NCAA FOOTBALL: Panthers wrap up spring drills with little fanfare
PITTSBURGH — No tailgating. No trip to a local high school. No full-padded scrimmage meant to serve as the ending of one phase of the college football offseason and the start of another.
There were popsicles and dodgeball, though, even as a rare mid-April snow squall roared outside the indoor practice facility the school shares with the Pittsburgh Steelers.
Hey, it’s the least Pitt coach Paul Chryst could do for a team that’s starting to forge an identity closely akin to the relaxed — but focused — guy calling the shots.
The Panthers ended spring drills on Tuesday without the faux pomp and circumstance of a traditional Blue-Gold game and instead spent it quietly enjoying themselves with an impromptu version of a playground staple and the sight of offensive linemen trying (only somewhat successfully) to do things such as catch punts and run.
“Stuff like that really helps a team come together, just guys having fun together,” senior safety Ray Vinopal said. “You see in spring games it’s very basic usually, the calls and the coverages. Coach just felt we could get more out of an extra practice and just working on things that aren’t so basic. I think that was the mindset of the coaches and I think we accomplished that.”
Coming off a roller coaster 7-6 season that ended with a victory over Bowling Green in the Pizza Bowl, the Panthers are looking to build momentum entering the third season of Chryst’s tenure. There will be turnover again at quarterback, where Chad Voytik and Trey Anderson are looking to replace Tom Savage.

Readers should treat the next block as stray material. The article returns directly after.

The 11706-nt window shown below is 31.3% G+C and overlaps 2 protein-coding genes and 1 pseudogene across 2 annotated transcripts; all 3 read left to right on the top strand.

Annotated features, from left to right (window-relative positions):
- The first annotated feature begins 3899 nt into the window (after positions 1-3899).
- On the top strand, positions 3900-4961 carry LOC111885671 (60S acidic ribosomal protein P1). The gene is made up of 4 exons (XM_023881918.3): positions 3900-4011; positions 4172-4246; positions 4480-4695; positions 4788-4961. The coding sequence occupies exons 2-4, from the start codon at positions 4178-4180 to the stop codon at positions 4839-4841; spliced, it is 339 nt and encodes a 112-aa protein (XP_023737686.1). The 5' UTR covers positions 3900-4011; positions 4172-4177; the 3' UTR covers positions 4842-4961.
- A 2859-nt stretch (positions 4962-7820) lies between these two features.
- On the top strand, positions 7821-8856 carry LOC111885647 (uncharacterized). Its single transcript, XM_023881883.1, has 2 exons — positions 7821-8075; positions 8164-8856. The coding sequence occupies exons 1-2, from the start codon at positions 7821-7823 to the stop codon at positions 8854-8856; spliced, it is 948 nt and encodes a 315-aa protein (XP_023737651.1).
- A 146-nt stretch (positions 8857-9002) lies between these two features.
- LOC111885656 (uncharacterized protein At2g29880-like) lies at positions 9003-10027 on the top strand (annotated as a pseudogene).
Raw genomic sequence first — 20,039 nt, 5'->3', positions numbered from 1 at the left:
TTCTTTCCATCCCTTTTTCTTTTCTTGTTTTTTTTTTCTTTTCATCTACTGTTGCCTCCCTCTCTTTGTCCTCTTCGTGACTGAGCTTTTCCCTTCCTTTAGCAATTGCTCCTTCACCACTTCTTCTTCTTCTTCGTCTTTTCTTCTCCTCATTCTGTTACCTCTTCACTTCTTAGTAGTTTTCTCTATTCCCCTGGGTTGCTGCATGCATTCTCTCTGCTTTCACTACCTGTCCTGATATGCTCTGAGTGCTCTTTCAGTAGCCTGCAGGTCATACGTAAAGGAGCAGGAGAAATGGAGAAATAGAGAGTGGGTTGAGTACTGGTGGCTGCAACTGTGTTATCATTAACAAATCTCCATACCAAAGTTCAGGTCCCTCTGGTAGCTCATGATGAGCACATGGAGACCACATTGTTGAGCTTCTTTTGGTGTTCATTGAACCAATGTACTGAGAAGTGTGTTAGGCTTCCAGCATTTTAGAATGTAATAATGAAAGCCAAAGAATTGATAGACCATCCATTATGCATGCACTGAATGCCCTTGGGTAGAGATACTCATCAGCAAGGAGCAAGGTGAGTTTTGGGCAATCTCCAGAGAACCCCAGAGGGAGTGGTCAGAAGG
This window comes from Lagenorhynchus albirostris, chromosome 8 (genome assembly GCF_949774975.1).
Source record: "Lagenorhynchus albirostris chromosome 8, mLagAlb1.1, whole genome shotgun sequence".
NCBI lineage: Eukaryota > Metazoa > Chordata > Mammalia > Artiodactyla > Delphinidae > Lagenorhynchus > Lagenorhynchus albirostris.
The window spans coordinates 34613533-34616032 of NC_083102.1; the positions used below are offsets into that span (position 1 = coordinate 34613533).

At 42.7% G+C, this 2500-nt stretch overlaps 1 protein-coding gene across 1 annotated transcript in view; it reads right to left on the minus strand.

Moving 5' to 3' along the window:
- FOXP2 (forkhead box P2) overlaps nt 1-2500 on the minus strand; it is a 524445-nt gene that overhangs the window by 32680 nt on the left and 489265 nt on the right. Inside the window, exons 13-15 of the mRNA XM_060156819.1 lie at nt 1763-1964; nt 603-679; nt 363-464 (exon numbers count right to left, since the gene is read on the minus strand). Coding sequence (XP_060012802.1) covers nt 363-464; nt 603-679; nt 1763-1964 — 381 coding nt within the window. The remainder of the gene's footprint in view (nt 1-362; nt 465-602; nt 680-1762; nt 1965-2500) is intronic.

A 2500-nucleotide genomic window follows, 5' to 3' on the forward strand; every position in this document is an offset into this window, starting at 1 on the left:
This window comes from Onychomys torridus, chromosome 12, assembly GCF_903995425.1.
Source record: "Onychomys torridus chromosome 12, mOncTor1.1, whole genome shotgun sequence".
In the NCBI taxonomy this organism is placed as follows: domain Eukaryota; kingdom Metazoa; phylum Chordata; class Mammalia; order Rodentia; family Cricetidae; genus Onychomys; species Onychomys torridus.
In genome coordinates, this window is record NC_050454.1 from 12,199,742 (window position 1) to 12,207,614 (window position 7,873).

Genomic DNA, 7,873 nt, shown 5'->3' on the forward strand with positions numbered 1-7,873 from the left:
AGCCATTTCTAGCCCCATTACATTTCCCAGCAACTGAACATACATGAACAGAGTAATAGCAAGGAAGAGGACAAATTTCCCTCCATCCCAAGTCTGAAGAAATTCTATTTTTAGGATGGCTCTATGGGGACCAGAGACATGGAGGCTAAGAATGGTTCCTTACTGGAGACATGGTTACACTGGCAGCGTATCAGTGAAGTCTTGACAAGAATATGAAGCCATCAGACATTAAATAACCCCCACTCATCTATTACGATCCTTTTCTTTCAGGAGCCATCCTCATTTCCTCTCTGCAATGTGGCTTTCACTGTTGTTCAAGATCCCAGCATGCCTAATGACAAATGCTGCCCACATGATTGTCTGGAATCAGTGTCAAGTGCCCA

Pressed on whether he saw any surprises during the 15 spring sessions, Chryst was typically understated.
“No one really did come out of nowhere,” Chryst said. “I think we’ve got a really good feel for our guys.”
So much so that Chryst felt his team worked at a slightly faster pace this spring than the previous two.
Though the overwhelming majority of the roster is in its first and second year with the program, Chryst pushed the tempo a bit. The coaches didn’t delve deeper into the playbook as much as they made sure the number of reps increased.
“We wanted to make sure it wasn’t about scheme,” Chryst said. “We wanted to make guys to focus on technique, the how to as opposed to what to do. It felt like it was a little bit faster, they kind of got it a little bit faster.”
The goal now is to carry it over into the summer. New NCAA regulations will allow coaches with limited access to their players between now and when training camp starts in August. Chryst expects to take advantage of the time, but he also expects his players to do the work necessary on their own.
“I see some things going the right way,” he said. “They’ve still got to do it, not just in summer and fall camp. It’s got to translate to the games.”